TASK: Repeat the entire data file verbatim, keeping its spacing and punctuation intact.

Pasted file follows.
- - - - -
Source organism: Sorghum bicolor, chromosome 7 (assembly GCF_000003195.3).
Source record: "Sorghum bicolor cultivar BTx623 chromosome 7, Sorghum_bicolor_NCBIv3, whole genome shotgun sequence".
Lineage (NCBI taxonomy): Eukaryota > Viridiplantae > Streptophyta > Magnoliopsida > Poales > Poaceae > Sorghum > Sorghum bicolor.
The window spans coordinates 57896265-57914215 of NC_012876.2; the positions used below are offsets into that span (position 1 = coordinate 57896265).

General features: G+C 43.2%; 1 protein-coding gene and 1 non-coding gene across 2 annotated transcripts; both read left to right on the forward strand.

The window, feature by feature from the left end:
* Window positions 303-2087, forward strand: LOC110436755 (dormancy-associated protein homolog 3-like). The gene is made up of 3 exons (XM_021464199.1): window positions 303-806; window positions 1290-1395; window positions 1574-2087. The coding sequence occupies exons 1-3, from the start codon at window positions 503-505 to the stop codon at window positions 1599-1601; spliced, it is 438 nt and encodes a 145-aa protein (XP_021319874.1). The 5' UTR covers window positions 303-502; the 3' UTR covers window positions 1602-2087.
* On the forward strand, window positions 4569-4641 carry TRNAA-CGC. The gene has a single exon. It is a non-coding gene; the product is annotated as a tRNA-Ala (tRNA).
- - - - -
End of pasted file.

Source organism: Sorghum bicolor, chromosome 7 (assembly GCF_000003195.3).
Source record: "Sorghum bicolor cultivar BTx623 chromosome 7, Sorghum_bicolor_NCBIv3, whole genome shotgun sequence".
Lineage (NCBI taxonomy): Eukaryota > Viridiplantae > Streptophyta > Magnoliopsida > Poales > Poaceae > Sorghum > Sorghum bicolor.
The window spans coordinates 57896265-57914215 of NC_012876.2; the positions used below are offsets into that span (position 1 = coordinate 57896265).

General features: G+C 43.2%; 1 protein-coding gene and 1 non-coding gene across 2 annotated transcripts; both read left to right on the forward strand.

The window, feature by feature from the left end:
* Window positions 303-2087, forward strand: LOC110436755 (dormancy-associated protein homolog 3-like). The gene is made up of 3 exons (XM_021464199.1): window positions 303-806; window positions 1290-1395; window positions 1574-2087. The coding sequence occupies exons 1-3, from the start codon at window positions 503-505 to the stop codon at window positions 1599-1601; spliced, it is 438 nt and encodes a 145-aa protein (XP_021319874.1). The 5' UTR covers window positions 303-502; the 3' UTR covers window positions 1602-2087.
* On the forward strand, window positions 4569-4641 carry TRNAA-CGC. The gene has a single exon. It is a non-coding gene; the product is annotated as a tRNA-Ala (tRNA).